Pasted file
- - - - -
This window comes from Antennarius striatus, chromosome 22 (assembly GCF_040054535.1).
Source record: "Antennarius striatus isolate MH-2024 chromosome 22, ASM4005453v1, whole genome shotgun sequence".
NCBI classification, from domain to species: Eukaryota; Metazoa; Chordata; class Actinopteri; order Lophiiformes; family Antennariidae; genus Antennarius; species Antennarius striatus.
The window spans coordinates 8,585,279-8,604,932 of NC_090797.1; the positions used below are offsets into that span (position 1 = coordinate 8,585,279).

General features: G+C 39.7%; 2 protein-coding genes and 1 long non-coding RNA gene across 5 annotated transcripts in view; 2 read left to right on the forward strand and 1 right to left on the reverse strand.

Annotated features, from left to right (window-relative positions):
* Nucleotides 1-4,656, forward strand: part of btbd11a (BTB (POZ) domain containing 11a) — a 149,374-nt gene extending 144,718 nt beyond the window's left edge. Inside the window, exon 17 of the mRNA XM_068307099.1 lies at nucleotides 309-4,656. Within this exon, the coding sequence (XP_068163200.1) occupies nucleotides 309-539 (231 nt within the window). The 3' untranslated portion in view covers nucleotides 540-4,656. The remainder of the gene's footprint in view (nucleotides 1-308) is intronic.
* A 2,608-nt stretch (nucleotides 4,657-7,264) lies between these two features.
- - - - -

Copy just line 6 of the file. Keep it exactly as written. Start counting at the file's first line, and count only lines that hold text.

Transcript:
Annotated features, from left to right (window-relative positions):